Single Particle Quantum Dot Imaging Achieves Ultrasensitive Detection Capabilities for Western Immunoblot Analysis
OHSU # 1417
- Tania Vu, SM.Biomedical Engineering
- Brian Long, SM.Science & Engineering
- Benjamin Scholl, SM.Science & Engineering
Single particle quantum dot (SPQD) imaging enables ultrasensitive detection for Western immunoblot analysis. This technology substantially improves detection methods of samples present at trace concentrations in complex biological sample matrices.
Western immunoblot is a low-cost and simple technology used in biomedical laboratories for detecting cellular proteins, such as HIV core proteins and other infectious biomolecules. Western immunoblotting faces significant limitations in detection sensitivity, making it difficult or impossible to use in situations requiring detection of trace proteins. This limitation may prevent early detection of proteins and or biomolecules associated with many infectious diseases.
To address these limitations, intensely bright, quantum dot (QD) nanoparticles attached to antibodies have been substituted for traditional fluorescent tags for improved sensitivity. SPQD imaging has improved the detection sensitivity 1,000-fold and has reduced the required tissue sample 100-fold relative to traditional Western blot analysis. QD imaging uses a computational blink analysis to achieve single particle detection, optimizing the detection sensitivity, and expanding the versatility of the Western immunoblot.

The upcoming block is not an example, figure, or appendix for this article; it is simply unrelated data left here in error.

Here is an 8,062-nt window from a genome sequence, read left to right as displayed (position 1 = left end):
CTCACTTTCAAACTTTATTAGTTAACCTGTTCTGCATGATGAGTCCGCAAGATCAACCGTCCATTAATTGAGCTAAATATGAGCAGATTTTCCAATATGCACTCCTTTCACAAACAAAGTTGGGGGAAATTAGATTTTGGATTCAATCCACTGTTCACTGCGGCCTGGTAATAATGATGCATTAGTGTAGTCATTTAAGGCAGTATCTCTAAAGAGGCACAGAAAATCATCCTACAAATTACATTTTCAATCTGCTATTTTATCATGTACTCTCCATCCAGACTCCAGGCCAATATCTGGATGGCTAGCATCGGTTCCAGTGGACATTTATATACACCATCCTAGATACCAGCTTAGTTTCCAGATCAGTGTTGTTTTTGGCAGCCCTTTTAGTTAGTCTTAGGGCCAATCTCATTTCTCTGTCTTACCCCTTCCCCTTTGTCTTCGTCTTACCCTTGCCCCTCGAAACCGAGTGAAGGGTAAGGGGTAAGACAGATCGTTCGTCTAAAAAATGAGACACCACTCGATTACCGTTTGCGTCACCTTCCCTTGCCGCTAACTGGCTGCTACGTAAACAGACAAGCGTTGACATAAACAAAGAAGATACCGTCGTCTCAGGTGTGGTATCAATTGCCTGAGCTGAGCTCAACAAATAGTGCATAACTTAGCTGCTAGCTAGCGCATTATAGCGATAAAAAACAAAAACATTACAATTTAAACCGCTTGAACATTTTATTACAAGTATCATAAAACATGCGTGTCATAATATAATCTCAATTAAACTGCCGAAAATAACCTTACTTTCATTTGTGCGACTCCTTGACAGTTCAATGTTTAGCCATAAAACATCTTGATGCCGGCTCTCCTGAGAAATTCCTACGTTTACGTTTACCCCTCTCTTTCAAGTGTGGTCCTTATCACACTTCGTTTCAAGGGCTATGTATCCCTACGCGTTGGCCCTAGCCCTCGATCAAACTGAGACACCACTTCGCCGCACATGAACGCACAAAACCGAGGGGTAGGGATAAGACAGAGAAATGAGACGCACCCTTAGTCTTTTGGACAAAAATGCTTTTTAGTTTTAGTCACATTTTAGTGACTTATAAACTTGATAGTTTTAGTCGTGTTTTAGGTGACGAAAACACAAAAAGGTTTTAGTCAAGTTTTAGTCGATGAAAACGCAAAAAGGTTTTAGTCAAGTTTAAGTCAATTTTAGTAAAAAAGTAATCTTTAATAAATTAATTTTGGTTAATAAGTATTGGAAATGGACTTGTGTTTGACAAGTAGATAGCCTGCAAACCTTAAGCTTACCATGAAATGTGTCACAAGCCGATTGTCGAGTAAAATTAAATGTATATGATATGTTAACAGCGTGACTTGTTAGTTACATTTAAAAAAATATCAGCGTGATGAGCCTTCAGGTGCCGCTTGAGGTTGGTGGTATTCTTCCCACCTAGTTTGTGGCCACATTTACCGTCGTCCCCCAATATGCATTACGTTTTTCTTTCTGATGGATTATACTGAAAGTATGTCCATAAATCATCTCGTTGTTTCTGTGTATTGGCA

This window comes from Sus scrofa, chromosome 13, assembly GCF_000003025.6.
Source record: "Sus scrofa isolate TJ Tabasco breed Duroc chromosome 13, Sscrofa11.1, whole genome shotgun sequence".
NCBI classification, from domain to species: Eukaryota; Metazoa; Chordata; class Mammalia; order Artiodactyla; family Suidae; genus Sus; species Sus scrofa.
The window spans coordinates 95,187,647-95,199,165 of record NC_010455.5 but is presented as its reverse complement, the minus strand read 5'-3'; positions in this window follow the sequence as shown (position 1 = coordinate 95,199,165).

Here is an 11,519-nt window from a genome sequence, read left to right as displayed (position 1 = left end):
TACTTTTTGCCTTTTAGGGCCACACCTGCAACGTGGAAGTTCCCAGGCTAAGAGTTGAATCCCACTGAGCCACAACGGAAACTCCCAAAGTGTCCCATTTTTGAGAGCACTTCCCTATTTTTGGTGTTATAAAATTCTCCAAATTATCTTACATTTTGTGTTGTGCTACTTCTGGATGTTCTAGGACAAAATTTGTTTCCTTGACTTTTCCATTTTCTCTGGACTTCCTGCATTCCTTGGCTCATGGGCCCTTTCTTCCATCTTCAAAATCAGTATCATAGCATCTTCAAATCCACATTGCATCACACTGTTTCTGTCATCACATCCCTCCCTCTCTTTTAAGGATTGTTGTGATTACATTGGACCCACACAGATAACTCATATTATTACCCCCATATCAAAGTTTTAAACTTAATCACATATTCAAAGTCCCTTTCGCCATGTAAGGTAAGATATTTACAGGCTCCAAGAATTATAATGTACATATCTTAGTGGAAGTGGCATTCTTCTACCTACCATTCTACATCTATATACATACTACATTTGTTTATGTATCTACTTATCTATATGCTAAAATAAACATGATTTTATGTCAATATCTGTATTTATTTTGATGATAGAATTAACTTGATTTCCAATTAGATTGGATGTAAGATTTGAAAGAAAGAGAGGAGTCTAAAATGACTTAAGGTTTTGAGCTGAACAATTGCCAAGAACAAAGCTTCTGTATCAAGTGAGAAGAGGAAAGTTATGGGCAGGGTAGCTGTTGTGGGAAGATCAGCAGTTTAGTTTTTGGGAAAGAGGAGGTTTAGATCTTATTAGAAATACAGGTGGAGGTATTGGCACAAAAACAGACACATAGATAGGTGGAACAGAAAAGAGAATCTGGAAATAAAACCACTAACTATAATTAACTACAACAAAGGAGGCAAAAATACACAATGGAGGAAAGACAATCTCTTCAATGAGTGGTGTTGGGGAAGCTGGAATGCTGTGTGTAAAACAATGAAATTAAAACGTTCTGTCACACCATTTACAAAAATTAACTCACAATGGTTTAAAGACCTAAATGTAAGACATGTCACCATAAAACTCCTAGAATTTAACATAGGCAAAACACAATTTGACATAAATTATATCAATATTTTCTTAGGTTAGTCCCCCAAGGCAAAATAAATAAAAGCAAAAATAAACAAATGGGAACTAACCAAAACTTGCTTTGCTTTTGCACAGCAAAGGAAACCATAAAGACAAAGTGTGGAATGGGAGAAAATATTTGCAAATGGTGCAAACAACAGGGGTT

Studies at Oregon Health and Science University show that that QD tags allow simultaneous viewing of different proteins, resulting in significantly decreased experimental cost, time, and effort. SPQD technology improves analysis of complex biological matrices relative to other techniques such as immunostaining and enzyme-linked immunosorbent assays that are either less sensitive or more labor intensive.
Competitive Environment and Market Overview
The addition of SPQD imaging to biomedical laboratories is extremely useful when cell populations are limited, such as solid tumor and stem cell tissues.
• Estimates for the Quantum Dot Instrument Market: $156 million
• Forecasted Market Growth Rate of 47.4%
OHSU Technology 1417 is available for exclusive licensing.
For more information, contact:
Technology Development Manager